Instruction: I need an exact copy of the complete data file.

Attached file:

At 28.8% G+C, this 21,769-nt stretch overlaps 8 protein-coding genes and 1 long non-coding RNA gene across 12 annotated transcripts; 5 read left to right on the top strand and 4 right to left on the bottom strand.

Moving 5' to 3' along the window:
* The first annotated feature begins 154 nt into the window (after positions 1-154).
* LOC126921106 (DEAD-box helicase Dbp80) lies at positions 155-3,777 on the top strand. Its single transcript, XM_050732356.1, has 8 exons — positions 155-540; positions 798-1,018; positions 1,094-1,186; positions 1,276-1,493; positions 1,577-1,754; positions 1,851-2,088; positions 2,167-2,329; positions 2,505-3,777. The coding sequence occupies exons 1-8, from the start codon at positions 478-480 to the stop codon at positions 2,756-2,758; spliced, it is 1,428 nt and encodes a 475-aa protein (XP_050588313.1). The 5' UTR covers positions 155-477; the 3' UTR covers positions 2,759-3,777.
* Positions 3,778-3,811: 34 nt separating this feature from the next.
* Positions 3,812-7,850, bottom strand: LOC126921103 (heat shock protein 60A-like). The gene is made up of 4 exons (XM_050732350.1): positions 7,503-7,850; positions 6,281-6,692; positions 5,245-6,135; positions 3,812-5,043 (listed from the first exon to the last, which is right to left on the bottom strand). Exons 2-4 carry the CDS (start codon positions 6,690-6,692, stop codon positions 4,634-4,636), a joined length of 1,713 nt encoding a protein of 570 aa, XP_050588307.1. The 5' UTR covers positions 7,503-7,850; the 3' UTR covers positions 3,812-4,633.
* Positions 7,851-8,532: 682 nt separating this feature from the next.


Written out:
At 28.8% G+C, this 21,769-nt stretch overlaps 8 protein-coding genes and 1 long non-coding RNA gene across 12 annotated transcripts; 5 read left to right on the top strand and 4 right to left on the bottom strand.

Moving 5' to 3' along the window:
* The first annotated feature begins 154 nt into the window (after positions 1-154).
* LOC126921106 (DEAD-box helicase Dbp80) lies at positions 155-3,777 on the top strand. Its single transcript, XM_050732356.1, has 8 exons — positions 155-540; positions 798-1,018; positions 1,094-1,186; positions 1,276-1,493; positions 1,577-1,754; positions 1,851-2,088; positions 2,167-2,329; positions 2,505-3,777. The coding sequence occupies exons 1-8, from the start codon at positions 478-480 to the stop codon at positions 2,756-2,758; spliced, it is 1,428 nt and encodes a 475-aa protein (XP_050588313.1). The 5' UTR covers positions 155-477; the 3' UTR covers positions 2,759-3,777.
* Positions 3,778-3,811: 34 nt separating this feature from the next.
* Positions 3,812-7,850, bottom strand: LOC126921103 (heat shock protein 60A-like). The gene is made up of 4 exons (XM_050732350.1): positions 7,503-7,850; positions 6,281-6,692; positions 5,245-6,135; positions 3,812-5,043 (listed from the first exon to the last, which is right to left on the bottom strand). Exons 2-4 carry the CDS (start codon positions 6,690-6,692, stop codon positions 4,634-4,636), a joined length of 1,713 nt encoding a protein of 570 aa, XP_050588307.1. The 5' UTR covers positions 7,503-7,850; the 3' UTR covers positions 3,812-4,633.
* Positions 7,851-8,532: 682 nt separating this feature from the next.